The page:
## Search Results ### One Step at a Time

9-12
In this lesson, students learn Polya's four-step problem solving heuristic and how to use metacognition. They practice these on simple word problems and equations, then apply the techniques to games and more complex problems. The problem solving heuristic can be applied to problems outside of mathematics and used for cross-curricular activities. ### Logarithms Demystified

9-12
Before there were electronic calculators, there were logarithm tables and slide rules. In this lesson, students make and use slide rules to discover the properties of logarithms. The technique, analogous to number-line addition, reinforces the hierarchy among the operations of addition, multiplication, and exponentiation. ### The Cantor Set

9-12
This lesson allows students to extend their idea of sequences beyond a list of numbers to mathematical objects like intervals by asking them to examine the infinite intersection of these sequences. This lesson works especially well just after students have worked with infinite geometric series. It even contains an unexpected application of geometric sequences and series. ### Joking with Proofs

9-12
In the same way that supporting statements are used to reach a conclusion in a paragraph-style proof, students modify a cliché or common phrase to use as a punch line to a humorous story. This lesson works well in aiding in the transition from two-column proofs to paragraph-style proofs. ### Polish Notation

9-12
Students sometimes have difficulty using the order of operations when evaluating expressions. By converting these expressions into binary expression trees before evaluating them, students gain a better understanding of the order of operations. In addition, students learn to represent algebraic expressions using prefix notation, which is often called "Polish Notation," because of the nationality of its inventor, Polish logician Jan Łukasiewicz. ### Drug Filtering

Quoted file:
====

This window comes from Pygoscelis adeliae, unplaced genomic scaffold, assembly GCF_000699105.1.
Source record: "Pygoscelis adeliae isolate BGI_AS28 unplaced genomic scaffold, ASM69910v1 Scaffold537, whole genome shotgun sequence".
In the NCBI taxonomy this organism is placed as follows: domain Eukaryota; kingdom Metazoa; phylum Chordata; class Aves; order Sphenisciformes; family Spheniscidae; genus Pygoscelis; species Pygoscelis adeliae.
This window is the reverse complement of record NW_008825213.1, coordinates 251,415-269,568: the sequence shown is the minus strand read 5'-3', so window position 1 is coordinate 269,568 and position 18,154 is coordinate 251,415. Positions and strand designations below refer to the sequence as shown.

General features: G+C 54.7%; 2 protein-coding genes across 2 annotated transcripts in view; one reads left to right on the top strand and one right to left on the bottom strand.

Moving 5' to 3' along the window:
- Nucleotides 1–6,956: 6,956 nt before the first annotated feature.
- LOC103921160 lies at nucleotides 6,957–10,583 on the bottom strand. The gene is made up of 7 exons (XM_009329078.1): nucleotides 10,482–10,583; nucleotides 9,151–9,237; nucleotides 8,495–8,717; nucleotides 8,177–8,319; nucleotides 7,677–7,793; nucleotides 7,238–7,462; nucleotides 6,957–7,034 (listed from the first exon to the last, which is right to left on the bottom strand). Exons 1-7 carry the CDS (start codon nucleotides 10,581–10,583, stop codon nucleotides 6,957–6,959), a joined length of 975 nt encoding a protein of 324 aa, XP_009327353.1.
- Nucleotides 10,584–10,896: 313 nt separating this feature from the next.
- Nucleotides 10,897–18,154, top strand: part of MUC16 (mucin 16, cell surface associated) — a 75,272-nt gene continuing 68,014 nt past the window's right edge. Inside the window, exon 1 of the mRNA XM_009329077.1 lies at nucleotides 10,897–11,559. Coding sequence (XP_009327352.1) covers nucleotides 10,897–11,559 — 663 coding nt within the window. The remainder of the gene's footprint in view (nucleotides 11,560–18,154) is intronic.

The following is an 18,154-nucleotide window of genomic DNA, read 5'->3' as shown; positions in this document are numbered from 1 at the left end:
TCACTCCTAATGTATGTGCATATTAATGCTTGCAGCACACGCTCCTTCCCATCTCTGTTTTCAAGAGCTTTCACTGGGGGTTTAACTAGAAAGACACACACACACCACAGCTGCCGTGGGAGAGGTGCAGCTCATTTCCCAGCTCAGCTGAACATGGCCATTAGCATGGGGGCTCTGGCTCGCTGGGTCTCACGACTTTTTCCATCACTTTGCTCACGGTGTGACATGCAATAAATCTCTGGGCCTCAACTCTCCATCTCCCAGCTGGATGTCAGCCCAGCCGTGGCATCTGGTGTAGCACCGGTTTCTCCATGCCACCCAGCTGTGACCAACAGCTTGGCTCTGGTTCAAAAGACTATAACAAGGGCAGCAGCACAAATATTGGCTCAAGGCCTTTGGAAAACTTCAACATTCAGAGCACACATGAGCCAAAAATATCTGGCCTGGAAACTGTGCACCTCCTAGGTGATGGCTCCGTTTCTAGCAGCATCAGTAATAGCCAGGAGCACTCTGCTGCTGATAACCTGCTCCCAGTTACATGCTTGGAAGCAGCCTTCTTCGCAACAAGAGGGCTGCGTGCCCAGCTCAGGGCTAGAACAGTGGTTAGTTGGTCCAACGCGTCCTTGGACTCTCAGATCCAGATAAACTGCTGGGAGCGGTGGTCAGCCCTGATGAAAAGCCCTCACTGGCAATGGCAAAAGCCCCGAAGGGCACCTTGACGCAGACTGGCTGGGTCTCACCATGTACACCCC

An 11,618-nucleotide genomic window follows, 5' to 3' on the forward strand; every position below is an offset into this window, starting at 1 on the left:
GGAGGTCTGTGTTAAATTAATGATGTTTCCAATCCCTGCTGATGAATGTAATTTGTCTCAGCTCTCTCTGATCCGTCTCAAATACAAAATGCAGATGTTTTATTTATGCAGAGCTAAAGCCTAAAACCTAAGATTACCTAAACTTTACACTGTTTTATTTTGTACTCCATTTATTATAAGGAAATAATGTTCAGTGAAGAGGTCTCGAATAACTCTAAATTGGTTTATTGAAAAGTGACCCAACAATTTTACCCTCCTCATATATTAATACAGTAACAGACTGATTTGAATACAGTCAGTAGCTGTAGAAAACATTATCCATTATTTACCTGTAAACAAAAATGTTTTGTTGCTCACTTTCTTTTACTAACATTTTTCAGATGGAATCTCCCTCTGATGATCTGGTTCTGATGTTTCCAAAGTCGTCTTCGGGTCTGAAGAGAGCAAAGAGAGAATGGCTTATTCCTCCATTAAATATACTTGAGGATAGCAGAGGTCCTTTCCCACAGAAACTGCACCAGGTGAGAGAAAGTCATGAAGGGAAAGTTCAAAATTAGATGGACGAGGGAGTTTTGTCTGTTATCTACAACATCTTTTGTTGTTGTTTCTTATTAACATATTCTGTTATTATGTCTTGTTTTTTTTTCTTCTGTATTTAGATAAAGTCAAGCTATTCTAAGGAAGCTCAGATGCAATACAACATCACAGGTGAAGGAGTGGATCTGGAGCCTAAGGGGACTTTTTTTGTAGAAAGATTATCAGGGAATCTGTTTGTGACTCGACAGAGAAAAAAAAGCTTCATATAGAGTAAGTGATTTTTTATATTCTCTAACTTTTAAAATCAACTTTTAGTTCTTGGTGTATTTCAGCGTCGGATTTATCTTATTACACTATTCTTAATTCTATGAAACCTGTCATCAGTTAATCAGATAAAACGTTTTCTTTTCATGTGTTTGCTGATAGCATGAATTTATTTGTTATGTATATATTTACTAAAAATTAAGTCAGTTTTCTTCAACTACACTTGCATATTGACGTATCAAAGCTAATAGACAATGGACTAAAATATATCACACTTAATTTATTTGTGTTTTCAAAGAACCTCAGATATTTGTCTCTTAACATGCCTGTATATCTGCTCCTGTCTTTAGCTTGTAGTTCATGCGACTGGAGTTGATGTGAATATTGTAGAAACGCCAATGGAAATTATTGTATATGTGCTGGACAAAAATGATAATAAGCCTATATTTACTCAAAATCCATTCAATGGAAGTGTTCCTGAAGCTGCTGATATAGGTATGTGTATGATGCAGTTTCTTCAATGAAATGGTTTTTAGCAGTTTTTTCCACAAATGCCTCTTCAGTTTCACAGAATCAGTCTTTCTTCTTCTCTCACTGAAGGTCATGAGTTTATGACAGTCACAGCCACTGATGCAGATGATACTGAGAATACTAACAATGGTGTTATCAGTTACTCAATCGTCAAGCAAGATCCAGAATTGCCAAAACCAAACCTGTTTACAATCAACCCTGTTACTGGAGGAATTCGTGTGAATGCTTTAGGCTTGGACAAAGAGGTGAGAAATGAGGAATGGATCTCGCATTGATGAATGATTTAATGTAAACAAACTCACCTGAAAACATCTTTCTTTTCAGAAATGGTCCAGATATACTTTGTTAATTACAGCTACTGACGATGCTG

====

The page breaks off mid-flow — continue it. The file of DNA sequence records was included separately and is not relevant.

9-12
In this lesson, students observe a model of exponential decay, and how kidneys filter their blood. They will calculate the amount of a drug in the body over a period of time. Then, they will make and analyze the graphical representation of this exponential function. ### Computer Animation

9-12
In this lesson, students transform images through rotation, reflection, dilation, and translation using matrix multiplication. After digitizing images by representing the images as matrices, they multiply image matrices by various transformation matrices, producing transformed images. 9-12
Student groups collect height versus distance data for rolling objects of different sizes. Each group produces two sinusoidal graphs of the data, one in which both axes are measured in units, and the other in which both axes are rescaled and free of units. Students note that the amplitude and period of the unit-free graph are the same for all groups, and then discuss how their measurement opens a different way of describing points on a unit circle. ### How Far Can You Go in a New York Minute

6-8, 9-12
In this lesson, students use proportions and similar figures to adjust the size of the New York City Subway Map so that it is drawn to scale. Students are asked to evaluate whether these changes are necessary improvements. ### Too Hot To Handle, Too Cold To Enjoy

9-12
Predicting the right time to take that first sip of any hot beverage is difficult. Unfortunately, the temperature of hot coffee does not decrease steadily (linearly) over time. If so, it would be easy to predict when to take that first sip. Which function best represents the rate at which coffee cools: linear, quadratic, square root, absolute value, exponential or logarithmic?